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Hiroshima

Encyclopædia Britannica Article Page  1  of  1  Print PagePrint ArticleE-mail ArticleCite Article Photograph:Atomic Bomb Dome (Genbaku dmu) in Peace Memorial Park, Hiroshima, Japan.
Atomic Bomb Dome (Genbaku domu) in Peace Memorial Park, Hiroshima, Japan.
© Rich Iwasaki—Tony Stone Images Map/Still

city and capital of Hiroshima ken (prefecture), southwestern Honshu, Japan, on Hiroshima Bay of the Inland Sea. The city is situated on the delta of the Ota River, whose six channels divide it into several islets. Hiroshima, whose name means “Broad Island,” was founded as a castle town by the feudal lord Mori Terumoto in the 16th century. From 1868 onward it was a military centre, and on Aug. 6, 1945, it became the first city in the world to be struck by an atomic bomb, which was dropped by a B-29 bomber of the U.S. Air Forces. Most of the city was destroyed, and estimates of the number killed outright or shortly after the blast have ranged upward from 70,000. Deaths from radiation injury have mounted through the years.
Photograph:Aftermath of the atomic blast at Hiroshima, Japan, August 1945.
Aftermath of the atomic blast at Hiroshima, Japan, August 1945.
© Archive Photos/Popperfoto Reconstruction under a comprehensive city-planning scheme was begun about 1950 with the rebuilding of the Inari Bridge. Now the largest industrial city in that section of Japan encompassed by the Chugoku (western Honshu) and Shikoku regions, Hiroshima contains many administrative offices, public-utility centres, and colleges and universities. Industries produce steel, automobiles, rubber, chemicals, ships, and transport machinery. The city is Japan's major needle producer.
Photograph:Cenotaph in Peace Memorial Park, Hiroshima, Japan; Atomic Bomb Dome is visible through the arch.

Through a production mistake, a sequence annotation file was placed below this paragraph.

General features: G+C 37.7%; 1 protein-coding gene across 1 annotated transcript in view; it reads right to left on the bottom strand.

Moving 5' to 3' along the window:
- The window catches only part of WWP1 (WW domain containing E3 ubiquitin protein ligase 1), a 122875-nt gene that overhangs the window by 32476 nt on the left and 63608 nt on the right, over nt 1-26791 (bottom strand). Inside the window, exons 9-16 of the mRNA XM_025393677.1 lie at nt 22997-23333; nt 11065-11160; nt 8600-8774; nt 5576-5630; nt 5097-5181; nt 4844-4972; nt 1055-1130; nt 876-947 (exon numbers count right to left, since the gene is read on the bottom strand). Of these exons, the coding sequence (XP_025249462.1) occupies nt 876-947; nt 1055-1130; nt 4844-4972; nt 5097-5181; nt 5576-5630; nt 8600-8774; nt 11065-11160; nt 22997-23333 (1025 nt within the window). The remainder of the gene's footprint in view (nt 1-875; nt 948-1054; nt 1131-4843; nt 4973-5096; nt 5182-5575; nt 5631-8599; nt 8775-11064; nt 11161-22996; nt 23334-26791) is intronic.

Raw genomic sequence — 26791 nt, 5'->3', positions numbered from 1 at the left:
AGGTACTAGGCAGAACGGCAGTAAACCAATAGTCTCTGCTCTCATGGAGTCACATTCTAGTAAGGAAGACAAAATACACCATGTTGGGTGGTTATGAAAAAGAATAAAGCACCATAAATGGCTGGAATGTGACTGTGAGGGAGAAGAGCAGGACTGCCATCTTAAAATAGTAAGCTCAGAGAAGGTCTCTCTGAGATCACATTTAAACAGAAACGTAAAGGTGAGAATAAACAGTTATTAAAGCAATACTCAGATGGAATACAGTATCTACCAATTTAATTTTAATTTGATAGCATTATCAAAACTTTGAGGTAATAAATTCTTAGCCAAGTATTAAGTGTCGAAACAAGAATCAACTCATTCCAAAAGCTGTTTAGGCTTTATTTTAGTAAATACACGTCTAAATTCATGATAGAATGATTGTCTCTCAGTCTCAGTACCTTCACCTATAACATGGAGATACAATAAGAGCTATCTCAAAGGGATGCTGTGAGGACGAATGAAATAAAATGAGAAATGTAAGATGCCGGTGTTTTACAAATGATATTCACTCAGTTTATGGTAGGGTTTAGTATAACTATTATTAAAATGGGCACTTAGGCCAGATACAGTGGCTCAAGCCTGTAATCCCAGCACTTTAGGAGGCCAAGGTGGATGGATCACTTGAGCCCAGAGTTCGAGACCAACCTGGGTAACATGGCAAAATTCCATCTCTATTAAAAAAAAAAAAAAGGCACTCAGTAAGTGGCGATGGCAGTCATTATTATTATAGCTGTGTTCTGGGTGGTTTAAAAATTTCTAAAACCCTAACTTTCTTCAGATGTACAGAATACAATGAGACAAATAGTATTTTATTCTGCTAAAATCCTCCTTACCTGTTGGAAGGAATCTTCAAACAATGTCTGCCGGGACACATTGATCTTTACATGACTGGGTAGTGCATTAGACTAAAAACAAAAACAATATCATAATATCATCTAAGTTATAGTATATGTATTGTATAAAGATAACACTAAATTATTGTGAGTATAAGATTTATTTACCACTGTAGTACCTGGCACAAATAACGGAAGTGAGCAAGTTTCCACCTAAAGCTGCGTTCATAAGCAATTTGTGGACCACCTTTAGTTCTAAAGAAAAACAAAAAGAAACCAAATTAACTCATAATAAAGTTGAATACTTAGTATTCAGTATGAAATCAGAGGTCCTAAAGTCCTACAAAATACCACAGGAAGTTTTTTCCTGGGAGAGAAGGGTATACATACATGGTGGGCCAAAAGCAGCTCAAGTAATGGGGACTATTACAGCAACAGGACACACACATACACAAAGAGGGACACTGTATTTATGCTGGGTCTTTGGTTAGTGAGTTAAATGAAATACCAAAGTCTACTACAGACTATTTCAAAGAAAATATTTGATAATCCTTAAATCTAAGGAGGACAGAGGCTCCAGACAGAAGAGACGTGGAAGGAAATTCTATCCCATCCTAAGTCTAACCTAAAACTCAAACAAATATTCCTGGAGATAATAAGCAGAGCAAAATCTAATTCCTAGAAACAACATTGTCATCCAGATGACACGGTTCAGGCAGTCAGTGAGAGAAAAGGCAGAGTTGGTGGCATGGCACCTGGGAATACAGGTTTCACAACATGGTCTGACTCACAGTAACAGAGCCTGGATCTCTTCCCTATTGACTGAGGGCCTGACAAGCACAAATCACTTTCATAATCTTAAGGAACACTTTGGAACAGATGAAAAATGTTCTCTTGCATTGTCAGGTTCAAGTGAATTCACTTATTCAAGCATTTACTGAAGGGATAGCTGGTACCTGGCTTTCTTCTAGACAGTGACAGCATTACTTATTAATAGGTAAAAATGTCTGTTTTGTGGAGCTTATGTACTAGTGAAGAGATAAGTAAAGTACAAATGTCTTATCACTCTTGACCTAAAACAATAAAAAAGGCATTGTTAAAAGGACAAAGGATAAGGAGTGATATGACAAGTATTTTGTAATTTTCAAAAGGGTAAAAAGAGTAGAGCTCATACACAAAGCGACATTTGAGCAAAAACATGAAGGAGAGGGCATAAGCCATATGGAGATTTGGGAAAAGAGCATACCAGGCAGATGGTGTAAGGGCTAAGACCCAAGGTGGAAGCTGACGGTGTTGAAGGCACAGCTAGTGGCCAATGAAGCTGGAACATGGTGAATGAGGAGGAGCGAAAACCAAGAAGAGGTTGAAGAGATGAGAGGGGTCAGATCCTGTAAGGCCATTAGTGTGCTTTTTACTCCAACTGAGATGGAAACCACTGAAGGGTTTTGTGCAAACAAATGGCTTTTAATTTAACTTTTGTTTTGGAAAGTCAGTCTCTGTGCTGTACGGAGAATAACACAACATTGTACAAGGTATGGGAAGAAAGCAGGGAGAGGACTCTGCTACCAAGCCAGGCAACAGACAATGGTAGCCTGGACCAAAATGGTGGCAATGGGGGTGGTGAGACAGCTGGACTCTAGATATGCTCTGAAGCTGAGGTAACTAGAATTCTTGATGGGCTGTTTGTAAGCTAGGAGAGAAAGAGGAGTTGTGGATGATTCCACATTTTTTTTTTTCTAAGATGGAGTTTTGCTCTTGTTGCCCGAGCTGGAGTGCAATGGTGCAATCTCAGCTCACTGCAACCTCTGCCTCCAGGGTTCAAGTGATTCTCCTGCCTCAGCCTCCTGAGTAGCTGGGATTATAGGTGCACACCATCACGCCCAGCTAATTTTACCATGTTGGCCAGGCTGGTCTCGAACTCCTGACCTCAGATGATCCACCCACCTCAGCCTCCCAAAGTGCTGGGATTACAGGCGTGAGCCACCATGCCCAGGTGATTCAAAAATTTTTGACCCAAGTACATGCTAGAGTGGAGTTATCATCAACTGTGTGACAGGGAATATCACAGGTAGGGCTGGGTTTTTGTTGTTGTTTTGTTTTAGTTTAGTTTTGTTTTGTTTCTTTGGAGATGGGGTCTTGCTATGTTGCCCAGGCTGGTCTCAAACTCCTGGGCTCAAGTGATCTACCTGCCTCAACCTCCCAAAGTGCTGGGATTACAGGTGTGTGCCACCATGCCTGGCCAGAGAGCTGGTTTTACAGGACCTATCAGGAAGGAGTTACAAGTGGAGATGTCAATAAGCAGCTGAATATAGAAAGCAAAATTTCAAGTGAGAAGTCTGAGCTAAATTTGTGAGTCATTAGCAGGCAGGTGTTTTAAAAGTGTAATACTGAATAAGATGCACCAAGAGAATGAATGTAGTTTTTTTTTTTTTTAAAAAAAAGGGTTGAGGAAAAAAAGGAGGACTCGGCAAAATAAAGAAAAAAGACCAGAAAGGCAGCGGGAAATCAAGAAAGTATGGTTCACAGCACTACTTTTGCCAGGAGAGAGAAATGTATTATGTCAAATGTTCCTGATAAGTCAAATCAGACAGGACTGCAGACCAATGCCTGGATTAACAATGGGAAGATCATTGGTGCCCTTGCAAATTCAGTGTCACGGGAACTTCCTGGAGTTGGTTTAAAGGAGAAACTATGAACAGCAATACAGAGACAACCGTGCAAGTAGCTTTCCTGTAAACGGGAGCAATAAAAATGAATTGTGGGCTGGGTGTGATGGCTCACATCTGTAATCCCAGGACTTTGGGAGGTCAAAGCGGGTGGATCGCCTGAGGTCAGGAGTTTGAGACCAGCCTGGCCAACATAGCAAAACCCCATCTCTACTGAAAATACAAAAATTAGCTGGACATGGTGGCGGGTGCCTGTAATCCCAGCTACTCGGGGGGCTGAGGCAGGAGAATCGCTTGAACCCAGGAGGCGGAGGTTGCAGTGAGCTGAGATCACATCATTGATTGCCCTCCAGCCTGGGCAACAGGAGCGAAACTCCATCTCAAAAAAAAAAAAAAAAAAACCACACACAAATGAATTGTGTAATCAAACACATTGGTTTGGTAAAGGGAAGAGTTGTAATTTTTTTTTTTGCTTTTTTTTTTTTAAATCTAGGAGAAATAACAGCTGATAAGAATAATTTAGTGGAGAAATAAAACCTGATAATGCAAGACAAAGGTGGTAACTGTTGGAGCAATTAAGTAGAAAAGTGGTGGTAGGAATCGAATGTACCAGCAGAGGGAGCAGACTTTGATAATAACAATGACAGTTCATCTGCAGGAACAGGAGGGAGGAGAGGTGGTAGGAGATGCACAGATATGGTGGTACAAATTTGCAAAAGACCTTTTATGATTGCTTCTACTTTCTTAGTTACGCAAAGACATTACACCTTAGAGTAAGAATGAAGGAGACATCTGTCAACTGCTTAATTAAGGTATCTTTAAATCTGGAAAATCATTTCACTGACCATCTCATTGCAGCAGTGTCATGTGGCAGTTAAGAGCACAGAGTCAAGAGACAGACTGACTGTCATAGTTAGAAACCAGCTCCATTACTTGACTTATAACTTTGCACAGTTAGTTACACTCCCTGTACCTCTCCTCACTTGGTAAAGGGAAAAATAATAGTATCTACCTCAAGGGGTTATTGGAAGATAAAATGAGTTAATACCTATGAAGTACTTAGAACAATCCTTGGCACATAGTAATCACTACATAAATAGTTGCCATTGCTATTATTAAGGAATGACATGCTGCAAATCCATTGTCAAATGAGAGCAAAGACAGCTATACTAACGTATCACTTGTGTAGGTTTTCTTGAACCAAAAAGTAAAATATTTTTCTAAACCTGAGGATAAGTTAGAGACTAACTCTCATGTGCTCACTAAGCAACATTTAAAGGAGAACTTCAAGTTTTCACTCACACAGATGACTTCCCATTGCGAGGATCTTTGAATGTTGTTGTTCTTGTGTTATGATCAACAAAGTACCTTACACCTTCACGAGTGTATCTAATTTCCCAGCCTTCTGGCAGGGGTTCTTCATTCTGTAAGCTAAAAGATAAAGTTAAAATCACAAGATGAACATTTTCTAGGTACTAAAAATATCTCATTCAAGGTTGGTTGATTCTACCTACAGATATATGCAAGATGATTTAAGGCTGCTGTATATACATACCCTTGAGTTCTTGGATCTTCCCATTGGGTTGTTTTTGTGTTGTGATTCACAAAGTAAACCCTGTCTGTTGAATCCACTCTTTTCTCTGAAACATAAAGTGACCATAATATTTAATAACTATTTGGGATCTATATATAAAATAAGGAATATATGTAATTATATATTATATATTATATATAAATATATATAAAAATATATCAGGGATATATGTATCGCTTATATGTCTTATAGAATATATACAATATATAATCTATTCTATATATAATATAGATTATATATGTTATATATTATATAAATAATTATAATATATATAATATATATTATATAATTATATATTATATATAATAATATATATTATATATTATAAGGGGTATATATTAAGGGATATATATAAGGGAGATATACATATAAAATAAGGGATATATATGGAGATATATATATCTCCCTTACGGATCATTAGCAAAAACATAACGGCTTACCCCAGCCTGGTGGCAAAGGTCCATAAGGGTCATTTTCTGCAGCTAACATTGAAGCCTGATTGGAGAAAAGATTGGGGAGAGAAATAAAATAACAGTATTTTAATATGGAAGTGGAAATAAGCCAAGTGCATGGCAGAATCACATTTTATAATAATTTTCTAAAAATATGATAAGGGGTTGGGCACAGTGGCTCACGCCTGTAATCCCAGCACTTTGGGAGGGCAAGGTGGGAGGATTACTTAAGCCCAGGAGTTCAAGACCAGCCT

Cenotaph in Peace Memorial Park, Hiroshima, Japan; Atomic Bomb Dome is visible through the arch.
Bob Glaze—Artstreet Hiroshima has become a spiritual centre of the peace movement for the banning of nuclear weapons. In 1947 the Atomic Bomb Casualty Commission (since 1975 the Radiation Effects Research Foundation) began to conduct medical and biological research on the effects of radiation in Hiroshima. Five public hospitals and 40 private clinics give free treatment to victims of the bombing. Hiroshima Castle was restored in 1957 and houses a museum of city history. Peace Memorial Park, located at the epicentre of the atomic blast, contains a museum and monuments dedicated to those killed by the explosion. The cenotaph for victims of the bombing is shaped like an enormous saddle, resembling the small clay saddles placed in ancient Japanese tombs; it contains a stone chest with a scroll listing the names of those killed. A commemorative service is held at the park every August 6th. The museum and cenotaph were designed by the Japanese architect Tange Kenzo, and two peace bridges at the park were sculpted by the American artist Isamu Noguchi. Millions of paper cranes, the Japanese symbol of longevity and happiness, are heaped about the Children's Peace Memorial throughout the year; this tradition was inspired by a 12-year-old girl who contracted leukemia and died as an aftereffect of the bombing. Atomic Bomb Dome (Genbaku domu), which was designated a World Heritage site in 1996, is the remains of one of the few buildings not obliterated by the blast. Pop. (1995) 1,108,868.


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Manhattan Project

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First atomic bomb test, near Alamogordo, New Mexico, July 16, 1945.